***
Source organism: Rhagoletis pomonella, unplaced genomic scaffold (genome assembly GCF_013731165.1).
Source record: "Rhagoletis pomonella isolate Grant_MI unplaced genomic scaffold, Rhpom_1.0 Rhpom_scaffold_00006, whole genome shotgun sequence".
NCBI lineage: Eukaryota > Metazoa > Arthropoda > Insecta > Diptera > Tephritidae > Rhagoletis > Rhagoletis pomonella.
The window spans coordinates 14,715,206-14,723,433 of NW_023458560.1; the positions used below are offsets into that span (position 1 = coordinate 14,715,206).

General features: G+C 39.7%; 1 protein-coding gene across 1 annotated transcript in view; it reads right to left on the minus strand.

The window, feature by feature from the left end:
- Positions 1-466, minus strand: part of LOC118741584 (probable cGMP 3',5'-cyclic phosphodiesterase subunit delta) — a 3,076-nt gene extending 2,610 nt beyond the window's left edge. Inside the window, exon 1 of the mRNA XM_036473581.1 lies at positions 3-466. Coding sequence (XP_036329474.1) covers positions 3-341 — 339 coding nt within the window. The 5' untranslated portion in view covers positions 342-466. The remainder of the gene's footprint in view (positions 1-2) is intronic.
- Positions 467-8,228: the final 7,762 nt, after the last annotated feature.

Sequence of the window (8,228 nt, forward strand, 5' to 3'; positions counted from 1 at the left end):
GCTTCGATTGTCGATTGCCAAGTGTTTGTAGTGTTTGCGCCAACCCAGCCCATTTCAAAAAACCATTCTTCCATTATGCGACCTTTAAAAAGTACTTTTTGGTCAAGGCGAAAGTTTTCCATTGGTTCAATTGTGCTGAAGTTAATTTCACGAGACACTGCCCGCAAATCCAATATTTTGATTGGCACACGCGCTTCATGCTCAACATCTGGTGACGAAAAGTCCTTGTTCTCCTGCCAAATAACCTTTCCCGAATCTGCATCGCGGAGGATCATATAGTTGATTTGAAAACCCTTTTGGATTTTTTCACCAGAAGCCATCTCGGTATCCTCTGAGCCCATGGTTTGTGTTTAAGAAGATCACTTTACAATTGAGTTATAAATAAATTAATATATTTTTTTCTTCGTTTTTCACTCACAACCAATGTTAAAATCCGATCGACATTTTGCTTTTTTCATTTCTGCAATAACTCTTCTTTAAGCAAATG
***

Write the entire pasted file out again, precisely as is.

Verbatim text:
Source organism: Rhagoletis pomonella, unplaced genomic scaffold (genome assembly GCF_013731165.1).
Source record: "Rhagoletis pomonella isolate Grant_MI unplaced genomic scaffold, Rhpom_1.0 Rhpom_scaffold_00006, whole genome shotgun sequence".
NCBI lineage: Eukaryota > Metazoa > Arthropoda > Insecta > Diptera > Tephritidae > Rhagoletis > Rhagoletis pomonella.
The window spans coordinates 14,715,206-14,723,433 of NW_023458560.1; the positions used below are offsets into that span (position 1 = coordinate 14,715,206).

General features: G+C 39.7%; 1 protein-coding gene across 1 annotated transcript in view; it reads right to left on the minus strand.

The window, feature by feature from the left end:
- Positions 1-466, minus strand: part of LOC118741584 (probable cGMP 3',5'-cyclic phosphodiesterase subunit delta) — a 3,076-nt gene extending 2,610 nt beyond the window's left edge. Inside the window, exon 1 of the mRNA XM_036473581.1 lies at positions 3-466. Coding sequence (XP_036329474.1) covers positions 3-341 — 339 coding nt within the window. The 5' untranslated portion in view covers positions 342-466. The remainder of the gene's footprint in view (positions 1-2) is intronic.
- Positions 467-8,228: the final 7,762 nt, after the last annotated feature.

Sequence of the window (8,228 nt, forward strand, 5' to 3'; positions counted from 1 at the left end):
GCTTCGATTGTCGATTGCCAAGTGTTTGTAGTGTTTGCGCCAACCCAGCCCATTTCAAAAAACCATTCTTCCATTATGCGACCTTTAAAAAGTACTTTTTGGTCAAGGCGAAAGTTTTCCATTGGTTCAATTGTGCTGAAGTTAATTTCACGAGACACTGCCCGCAAATCCAATATTTTGATTGGCACACGCGCTTCATGCTCAACATCTGGTGACGAAAAGTCCTTGTTCTCCTGCCAAATAACCTTTCCCGAATCTGCATCGCGGAGGATCATATAGTTGATTTGAAAACCCTTTTGGATTTTTTCACCAGAAGCCATCTCGGTATCCTCTGAGCCCATGGTTTGTGTTTAAGAAGATCACTTTACAATTGAGTTATAAATAAATTAATATATTTTTTTCTTCGTTTTTCACTCACAACCAATGTTAAAATCCGATCGACATTTTGCTTTTTTCATTTCTGCAATAACTCTTCTTTAAGCAAATG